YET another illegal holiday camp built on KwaZulu-Natal's treasured World Heritage Site - the iSimangaliso Wetlands Park - has been demolished.
This time the illegal establishment had been erected by Madolwane Mthembu and Simon Tembe, two prominent Zululand businessmen known as the "Tembe Brothers".
After ignoring a previous court order to demolish the holiday camp built on Bhanga Nek Beach Camp in the Coastal Forest Reserve (CFR), the "Tembe Brothers" were told by high court Judge Chris Nicholson that "no one is above the law".
The CFR section of park stretches from Sodwana Bay to the Mozambican border and is the only place in South Africa where all five mangrove species grow.
On Tuesday bulldozers, summoned jointly by the iSimangaliso Wetland Authority, Ezemvelo KZN Wildlife and the police, moved in to demolish the illegal structure.
Chairman of the iSimangaliso board Mavuso Msimang said: "Demolition was thelast resort. This follows years and years of warnings, written and verbal.
"We would be failing in our duty to the people of South Africa and our international World Heritage Convention commitments had we not acted to stop thisdevelopment."
Msimang said that three other commercial developments - the iNkwazi Resort, Bronkhorst site and Joubert Resort - had already been demolished in accordance with high court orders.
"We are mandated to deliver meaningful benefits to neighbouring communities, where more than 70000 people live.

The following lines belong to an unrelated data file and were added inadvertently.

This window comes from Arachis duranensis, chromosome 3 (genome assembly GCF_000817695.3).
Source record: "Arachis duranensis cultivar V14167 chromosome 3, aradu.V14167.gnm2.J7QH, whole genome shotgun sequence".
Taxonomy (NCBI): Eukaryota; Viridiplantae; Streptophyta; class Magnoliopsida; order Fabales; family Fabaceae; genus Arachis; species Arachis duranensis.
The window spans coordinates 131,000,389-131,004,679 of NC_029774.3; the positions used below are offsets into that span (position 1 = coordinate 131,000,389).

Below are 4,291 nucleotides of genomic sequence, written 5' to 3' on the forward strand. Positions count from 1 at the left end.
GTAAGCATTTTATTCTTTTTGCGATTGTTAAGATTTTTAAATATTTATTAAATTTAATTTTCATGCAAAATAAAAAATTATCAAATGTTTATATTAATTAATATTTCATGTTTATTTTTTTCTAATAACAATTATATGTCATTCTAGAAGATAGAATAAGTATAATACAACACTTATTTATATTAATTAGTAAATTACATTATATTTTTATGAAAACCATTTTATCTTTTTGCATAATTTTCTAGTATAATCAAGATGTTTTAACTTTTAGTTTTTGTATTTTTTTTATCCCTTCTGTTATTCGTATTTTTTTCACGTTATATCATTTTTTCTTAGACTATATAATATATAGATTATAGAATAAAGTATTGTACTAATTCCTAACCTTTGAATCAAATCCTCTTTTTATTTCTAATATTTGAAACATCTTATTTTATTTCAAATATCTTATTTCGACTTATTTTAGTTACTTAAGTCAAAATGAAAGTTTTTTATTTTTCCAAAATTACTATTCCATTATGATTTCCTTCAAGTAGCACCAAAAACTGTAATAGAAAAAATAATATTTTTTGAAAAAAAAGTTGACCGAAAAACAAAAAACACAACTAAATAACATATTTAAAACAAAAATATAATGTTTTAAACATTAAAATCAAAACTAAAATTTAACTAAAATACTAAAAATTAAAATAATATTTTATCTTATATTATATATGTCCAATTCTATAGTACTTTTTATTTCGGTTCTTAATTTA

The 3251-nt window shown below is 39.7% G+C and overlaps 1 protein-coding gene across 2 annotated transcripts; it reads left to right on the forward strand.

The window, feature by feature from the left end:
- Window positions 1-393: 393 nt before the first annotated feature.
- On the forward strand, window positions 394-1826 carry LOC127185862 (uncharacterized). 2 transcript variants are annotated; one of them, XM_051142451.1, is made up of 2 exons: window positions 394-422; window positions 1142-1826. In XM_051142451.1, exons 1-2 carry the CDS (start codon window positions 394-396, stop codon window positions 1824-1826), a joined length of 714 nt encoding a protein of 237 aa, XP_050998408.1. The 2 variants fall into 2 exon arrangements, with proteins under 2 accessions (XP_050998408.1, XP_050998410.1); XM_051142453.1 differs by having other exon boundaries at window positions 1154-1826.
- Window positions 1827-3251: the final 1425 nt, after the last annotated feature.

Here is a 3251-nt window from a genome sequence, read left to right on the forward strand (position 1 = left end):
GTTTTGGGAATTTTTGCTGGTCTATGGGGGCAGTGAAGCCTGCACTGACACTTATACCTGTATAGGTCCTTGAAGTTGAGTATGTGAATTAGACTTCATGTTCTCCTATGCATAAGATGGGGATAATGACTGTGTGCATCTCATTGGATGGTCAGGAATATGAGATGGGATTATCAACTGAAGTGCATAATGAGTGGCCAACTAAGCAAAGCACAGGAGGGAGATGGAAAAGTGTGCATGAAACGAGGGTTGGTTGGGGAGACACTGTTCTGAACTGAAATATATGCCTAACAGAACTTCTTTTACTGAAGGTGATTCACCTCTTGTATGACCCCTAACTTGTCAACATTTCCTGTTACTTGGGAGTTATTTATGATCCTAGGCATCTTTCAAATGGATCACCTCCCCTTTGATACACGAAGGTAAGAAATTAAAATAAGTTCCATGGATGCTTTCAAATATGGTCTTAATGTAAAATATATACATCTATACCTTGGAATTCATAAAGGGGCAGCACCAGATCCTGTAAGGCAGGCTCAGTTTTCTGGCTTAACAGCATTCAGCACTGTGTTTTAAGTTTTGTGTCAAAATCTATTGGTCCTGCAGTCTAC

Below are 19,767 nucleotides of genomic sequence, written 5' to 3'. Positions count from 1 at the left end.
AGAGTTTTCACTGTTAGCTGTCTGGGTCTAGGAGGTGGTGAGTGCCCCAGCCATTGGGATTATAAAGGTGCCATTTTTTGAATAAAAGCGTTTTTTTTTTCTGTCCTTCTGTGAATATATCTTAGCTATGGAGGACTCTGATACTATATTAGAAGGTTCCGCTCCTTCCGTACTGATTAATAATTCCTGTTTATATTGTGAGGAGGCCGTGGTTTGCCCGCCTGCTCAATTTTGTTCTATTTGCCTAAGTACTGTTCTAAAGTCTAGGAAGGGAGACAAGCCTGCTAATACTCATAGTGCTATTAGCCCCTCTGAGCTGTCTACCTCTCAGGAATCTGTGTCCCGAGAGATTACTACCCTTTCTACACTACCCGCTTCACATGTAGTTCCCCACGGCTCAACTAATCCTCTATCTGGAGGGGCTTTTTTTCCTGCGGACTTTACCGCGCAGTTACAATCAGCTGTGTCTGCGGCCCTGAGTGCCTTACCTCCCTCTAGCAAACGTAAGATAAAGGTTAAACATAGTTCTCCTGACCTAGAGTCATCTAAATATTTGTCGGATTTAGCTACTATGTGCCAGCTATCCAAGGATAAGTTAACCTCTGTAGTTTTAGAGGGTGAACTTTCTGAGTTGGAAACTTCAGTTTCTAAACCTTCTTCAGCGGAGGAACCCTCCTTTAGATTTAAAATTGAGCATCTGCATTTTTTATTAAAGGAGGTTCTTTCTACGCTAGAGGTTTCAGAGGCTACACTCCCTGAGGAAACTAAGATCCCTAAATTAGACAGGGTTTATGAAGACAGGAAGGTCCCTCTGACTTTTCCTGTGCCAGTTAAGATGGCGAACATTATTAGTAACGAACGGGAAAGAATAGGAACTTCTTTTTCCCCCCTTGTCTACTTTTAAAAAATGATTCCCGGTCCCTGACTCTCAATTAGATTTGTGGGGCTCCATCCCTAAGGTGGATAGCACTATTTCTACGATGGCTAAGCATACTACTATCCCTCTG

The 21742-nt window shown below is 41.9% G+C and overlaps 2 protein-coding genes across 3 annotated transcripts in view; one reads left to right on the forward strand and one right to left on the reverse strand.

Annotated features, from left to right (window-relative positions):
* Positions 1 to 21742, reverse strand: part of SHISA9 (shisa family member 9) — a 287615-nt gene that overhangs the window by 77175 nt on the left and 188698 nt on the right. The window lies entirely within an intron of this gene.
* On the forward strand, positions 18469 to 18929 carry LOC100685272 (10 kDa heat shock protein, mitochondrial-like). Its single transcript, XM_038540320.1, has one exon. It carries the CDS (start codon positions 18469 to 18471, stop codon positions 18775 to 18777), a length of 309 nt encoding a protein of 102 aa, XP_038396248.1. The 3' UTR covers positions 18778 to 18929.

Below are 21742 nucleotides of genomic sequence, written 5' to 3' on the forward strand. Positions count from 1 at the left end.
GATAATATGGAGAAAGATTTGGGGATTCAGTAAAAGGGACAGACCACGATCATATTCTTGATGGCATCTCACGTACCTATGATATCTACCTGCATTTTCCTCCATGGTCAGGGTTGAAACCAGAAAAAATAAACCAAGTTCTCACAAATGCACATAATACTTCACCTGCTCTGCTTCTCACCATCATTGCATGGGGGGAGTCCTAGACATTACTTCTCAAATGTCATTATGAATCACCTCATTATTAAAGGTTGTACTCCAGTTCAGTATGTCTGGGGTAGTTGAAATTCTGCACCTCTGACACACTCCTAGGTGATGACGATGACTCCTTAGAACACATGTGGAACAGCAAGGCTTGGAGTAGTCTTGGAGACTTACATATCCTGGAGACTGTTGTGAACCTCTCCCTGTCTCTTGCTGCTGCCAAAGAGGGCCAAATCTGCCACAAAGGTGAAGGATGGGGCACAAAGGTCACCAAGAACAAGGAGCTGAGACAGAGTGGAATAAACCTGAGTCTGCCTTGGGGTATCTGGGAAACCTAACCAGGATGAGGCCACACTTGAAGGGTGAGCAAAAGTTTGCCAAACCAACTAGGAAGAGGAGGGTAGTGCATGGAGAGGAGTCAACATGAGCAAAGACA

"We have begun to focus on this northern part of the park to open up this unique area for increased eco-tourism and the positive ripple effects on the local economy.
"Unauthorised and ecologically unsustainable developments, where the benefits accrue to a few businessmen, threaten sustainable development and tourism," he said.
iSimangaliso chief executive Andrew Zaloumis and Ezemvelo KZN Wildlife chief executive Bandile Mkhize agreed: "These developments were all within an extremely ecologically sensitive area of the CFR and could have threatened the Kosi Bay lake system."
The CFR section of iSimangaliso, according to Zaloumis, contains marine, terrestrial, estuarine and fresh water ecosystems with an extremely high biodiversity and many endemic species of fauna and flora.
"Distinctive habitats include the sea turtle nesting beaches - the only site in Africa receiving significant protection," Zaloumis said.